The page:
Posted by Bruce Moen on August 28, 2001 at 11:05:30:
To All,

Cheryl, the Asheville, NC workshop participant who visited with Jay in the account below, asked that I post her account of her first retrieval exercise. There's so much detail in this one that perhaps she'll be able to verify some of it in the future. If so, perhaps she'll have some clues about a previous lifetime with Charlie, the Helper in this exercise Cheryl believes to be her deceased husband, Dave, in her present lifetime. Interesting food for thought . . .

Cheryl's First Retrieval Exercise

Sunday 8/19/01 First meeting with Helper

I was in a large barn looking out toward a corral when I first saw him standing just outside the wide, open doorway. He was dressed in tan leather chaps, dusty, dark brown boots with silver spurs, a red shirt and scarf and light-colored, wide-brimmed hat. He was also sporting a beautiful silver and turquoise belt buckle. He held a coil of rope loosely in his left hand with the end, which he kept twirling, in his right hand.
When I walked over toward him and said, "Hi!" He told me his name was Charlie Grant but that his friends called him Curly. He pushed his hat back a bit on his forehead and I then saw the reddish brown curls that kept slipping out from under its brim. Just behind him I could see a corral full of horses that seemed to keep moving skittishly from one side to the other. I was transfixed by a gorgeous white stallion. We walked closer to the corral to get a better look at them. I saw his dark palomino mare, Dolly, saddled and tied to a side rail. Charlie put his right foot on the lower rail and leaned on his elbows over the top rail to show me a couple horses that he had just acquired. He said he was a horse trainer and trader. I found myself hanging on his every word -- he had the most engaging grin and blue eyes.
Next he told me that he had a friend, Pete, that we were going to see. Pete was a prospector that had a claim called the Lost Creek Mine some distance from the ranch. I looked about -- the surroundings were very dry, hot and dusty. There were low pines and a few boulders strewn about.
Charlie then saddled a horse for Pete -- a sorrel mare named Rusty. I told him I wanted to ride Cloud, the white stallion, bareback! Cloud seemed to recognize me as I entered the corral and I vaulted seamlessly onto his back. Next, I was riding Cloud bareback over the trail with Charlie leading the riderless Rusty.
When we finally arrived at Pete (Bratcher's) mine at Lost Creek, he met us with a shotgun aimed right at us until we got closer. Then he seemed to recognize Charlie and his own mare, Rusty, whom he seemed overjoyed to see. Charlie said, "What happened, Pete?" and Pete told him about some claim jumpers that had arrived a week ago with guns blazing and frightened of his horse whom he had already loaded with ore he had planned to have assayed in Culver City. With his horse gone and fearful that Stu Mitchell and his gang might return, Pete said he had stayed at the mine to scare off any others who might come by. But then he winked and said the gun was just for show because he was all out of shot.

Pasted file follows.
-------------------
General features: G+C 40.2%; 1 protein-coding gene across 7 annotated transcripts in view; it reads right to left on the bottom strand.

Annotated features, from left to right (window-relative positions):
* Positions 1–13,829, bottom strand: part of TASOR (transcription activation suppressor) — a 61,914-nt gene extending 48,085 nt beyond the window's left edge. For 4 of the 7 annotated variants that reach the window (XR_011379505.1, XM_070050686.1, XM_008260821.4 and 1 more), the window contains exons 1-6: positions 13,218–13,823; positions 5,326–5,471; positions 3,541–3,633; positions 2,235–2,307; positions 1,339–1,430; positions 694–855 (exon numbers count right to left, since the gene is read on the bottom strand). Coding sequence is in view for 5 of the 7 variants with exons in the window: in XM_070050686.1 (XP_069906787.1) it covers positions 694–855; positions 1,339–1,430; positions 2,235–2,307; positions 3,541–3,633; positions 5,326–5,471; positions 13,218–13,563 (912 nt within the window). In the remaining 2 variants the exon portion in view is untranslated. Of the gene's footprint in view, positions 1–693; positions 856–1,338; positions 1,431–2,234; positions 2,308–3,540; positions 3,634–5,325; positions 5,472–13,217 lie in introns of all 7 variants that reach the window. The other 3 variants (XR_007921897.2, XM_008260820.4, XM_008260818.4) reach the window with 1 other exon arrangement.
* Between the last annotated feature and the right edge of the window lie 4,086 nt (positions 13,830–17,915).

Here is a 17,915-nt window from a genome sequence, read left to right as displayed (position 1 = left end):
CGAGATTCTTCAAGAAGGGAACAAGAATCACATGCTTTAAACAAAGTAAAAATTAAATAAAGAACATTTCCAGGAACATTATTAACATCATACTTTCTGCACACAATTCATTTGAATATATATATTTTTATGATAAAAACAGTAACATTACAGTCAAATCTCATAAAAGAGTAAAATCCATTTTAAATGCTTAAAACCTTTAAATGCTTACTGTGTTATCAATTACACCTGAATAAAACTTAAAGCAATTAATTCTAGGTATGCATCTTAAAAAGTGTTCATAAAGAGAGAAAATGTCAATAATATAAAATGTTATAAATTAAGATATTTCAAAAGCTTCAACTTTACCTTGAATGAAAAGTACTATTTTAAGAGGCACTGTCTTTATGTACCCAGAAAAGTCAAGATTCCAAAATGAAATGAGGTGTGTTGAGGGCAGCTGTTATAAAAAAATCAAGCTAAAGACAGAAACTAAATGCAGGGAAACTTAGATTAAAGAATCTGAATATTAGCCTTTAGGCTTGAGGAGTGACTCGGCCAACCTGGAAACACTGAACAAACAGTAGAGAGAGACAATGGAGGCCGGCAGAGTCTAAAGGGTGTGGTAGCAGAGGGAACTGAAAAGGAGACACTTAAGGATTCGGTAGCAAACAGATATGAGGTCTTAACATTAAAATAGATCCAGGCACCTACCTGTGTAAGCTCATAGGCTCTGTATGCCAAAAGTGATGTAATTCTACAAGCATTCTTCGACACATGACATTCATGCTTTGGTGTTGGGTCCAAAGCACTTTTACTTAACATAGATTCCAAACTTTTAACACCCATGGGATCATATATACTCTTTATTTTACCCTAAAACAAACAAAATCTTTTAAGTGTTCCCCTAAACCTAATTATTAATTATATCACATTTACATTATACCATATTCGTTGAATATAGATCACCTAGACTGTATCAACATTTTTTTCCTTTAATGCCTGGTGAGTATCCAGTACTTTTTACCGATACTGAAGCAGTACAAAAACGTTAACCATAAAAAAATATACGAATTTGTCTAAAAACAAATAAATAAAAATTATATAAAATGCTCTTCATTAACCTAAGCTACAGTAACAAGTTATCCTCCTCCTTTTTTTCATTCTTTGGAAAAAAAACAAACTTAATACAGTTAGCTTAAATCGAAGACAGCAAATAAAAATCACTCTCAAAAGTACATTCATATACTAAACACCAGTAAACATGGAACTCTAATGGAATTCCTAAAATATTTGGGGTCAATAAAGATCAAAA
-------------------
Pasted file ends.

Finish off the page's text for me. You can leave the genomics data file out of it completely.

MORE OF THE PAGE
Charlie said, "Well, let's go then!" and we were off on horseback to Culver City. It was there we found the assay office on the Main St boardwalk with a sign in the window that said Jake Owens, prop. It was on the end and right next to Penelope's Dry Goods. Pete walked in and Jake, behind a counter, said, "Well, Pete, you ol' rattlesnake! How you been?"
And Pete replied,
"Oh, fair to middlin' I guess, Jake. But say, I brought ya somethin'" and with that he drew a couple of small leather pouches from his shirt. Jake winked at me -- which I interpreted as my cue to leave. I turned to Charlie and asked him if I could borrow Cloud for one more ride. He nodded and I vaulted onto him once again.
We took off for a familiar, favorite place near a stream in the hills with birches lining the river bank. I slid off and let Cloud drink his fill. He stopped suddenly and his head came up with a jerk, ears twitching as though he were listening for something.
Charlie was there again ...coming through the trees behind us. I asked hm why I was chosen to help him retrieve Pete. He just flashed that familiar, engaging grin and said, "Rowena, we both know the answer to that!"
Then I saw the house and ranch home that we had shared. Charlie pulled out a worn, folded piece of paper from his shirt pocket. It was a Homestead claim deed dated 1861 and signed by Jake Owens in Culver City -- though it felt like the current year was around 1869.
I told him next that I wanted to see the library if possible. Charlie laughed again and said, "Rowena, you haven't changed a bit! You always did have your nose in a book." Next we were on the steps leading up to a massive stone building. Once inside, I told him I wanted to see either a Secrets or Mysteries of the Universe book. Charlie said once I found it, all I had to do was hold the book in my hands and the knowledge would be mine. I thanked him and told him I had to leave right then but that I would be back soon.
Once back, I really regretted that I had to cut this whole scene short. It was all so REAL -- some of those scenes were so vivid I could feel the heat and taste the dust from the horses hooves as we galloped toward that assay office. I also had the strongest feeling that Charlie was actually Dave. Oh, and I also saw myself in a mirror at that ranch house. As Rowena, I was a pretty, long-haired blond with blue-eyes and at that point was wearing a cotton dress with small cape-cuffed (from the elbow) sleeves -- it was a pink floral print, with a narrow waisted, long, slightly flared skirt. The detail throughout this entire experience was amazing!
End of Cheryl's First Retrieval Account